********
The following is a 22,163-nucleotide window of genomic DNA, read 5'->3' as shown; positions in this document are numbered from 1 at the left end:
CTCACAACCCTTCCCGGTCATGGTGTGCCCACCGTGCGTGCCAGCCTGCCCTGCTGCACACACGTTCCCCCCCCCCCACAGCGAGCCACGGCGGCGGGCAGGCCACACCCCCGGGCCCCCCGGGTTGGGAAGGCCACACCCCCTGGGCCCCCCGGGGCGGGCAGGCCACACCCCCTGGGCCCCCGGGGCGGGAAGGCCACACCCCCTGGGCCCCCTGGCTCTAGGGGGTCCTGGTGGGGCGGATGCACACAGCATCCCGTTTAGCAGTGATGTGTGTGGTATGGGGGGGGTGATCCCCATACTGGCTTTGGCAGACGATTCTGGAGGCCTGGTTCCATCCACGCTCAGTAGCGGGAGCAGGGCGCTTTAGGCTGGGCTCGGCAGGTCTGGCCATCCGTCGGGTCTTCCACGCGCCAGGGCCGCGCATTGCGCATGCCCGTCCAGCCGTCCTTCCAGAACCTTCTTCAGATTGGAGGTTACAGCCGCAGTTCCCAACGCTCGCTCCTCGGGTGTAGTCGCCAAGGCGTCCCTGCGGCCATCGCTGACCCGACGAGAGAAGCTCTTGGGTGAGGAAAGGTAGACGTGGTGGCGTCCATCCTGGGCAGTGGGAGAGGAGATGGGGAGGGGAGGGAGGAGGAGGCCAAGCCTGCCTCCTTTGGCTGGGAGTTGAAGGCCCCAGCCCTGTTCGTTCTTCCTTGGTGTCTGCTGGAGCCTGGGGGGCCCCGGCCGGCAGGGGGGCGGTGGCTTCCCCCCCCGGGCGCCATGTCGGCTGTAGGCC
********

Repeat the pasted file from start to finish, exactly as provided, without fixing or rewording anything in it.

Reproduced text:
The following is a 22,163-nucleotide window of genomic DNA, read 5'->3' as shown; positions in this document are numbered from 1 at the left end:
CTCACAACCCTTCCCGGTCATGGTGTGCCCACCGTGCGTGCCAGCCTGCCCTGCTGCACACACGTTCCCCCCCCCCCACAGCGAGCCACGGCGGCGGGCAGGCCACACCCCCGGGCCCCCCGGGTTGGGAAGGCCACACCCCCTGGGCCCCCCGGGGCGGGCAGGCCACACCCCCTGGGCCCCCGGGGCGGGAAGGCCACACCCCCTGGGCCCCCTGGCTCTAGGGGGTCCTGGTGGGGCGGATGCACACAGCATCCCGTTTAGCAGTGATGTGTGTGGTATGGGGGGGGTGATCCCCATACTGGCTTTGGCAGACGATTCTGGAGGCCTGGTTCCATCCACGCTCAGTAGCGGGAGCAGGGCGCTTTAGGCTGGGCTCGGCAGGTCTGGCCATCCGTCGGGTCTTCCACGCGCCAGGGCCGCGCATTGCGCATGCCCGTCCAGCCGTCCTTCCAGAACCTTCTTCAGATTGGAGGTTACAGCCGCAGTTCCCAACGCTCGCTCCTCGGGTGTAGTCGCCAAGGCGTCCCTGCGGCCATCGCTGACCCGACGAGAGAAGCTCTTGGGTGAGGAAAGGTAGACGTGGTGGCGTCCATCCTGGGCAGTGGGAGAGGAGATGGGGAGGGGAGGGAGGAGGAGGCCAAGCCTGCCTCCTTTGGCTGGGAGTTGAAGGCCCCAGCCCTGTTCGTTCTTCCTTGGTGTCTGCTGGAGCCTGGGGGGCCCCGGCCGGCAGGGGGGCGGTGGCTTCCCCCCCCGGGCGCCATGTCGGCTGTAGGCC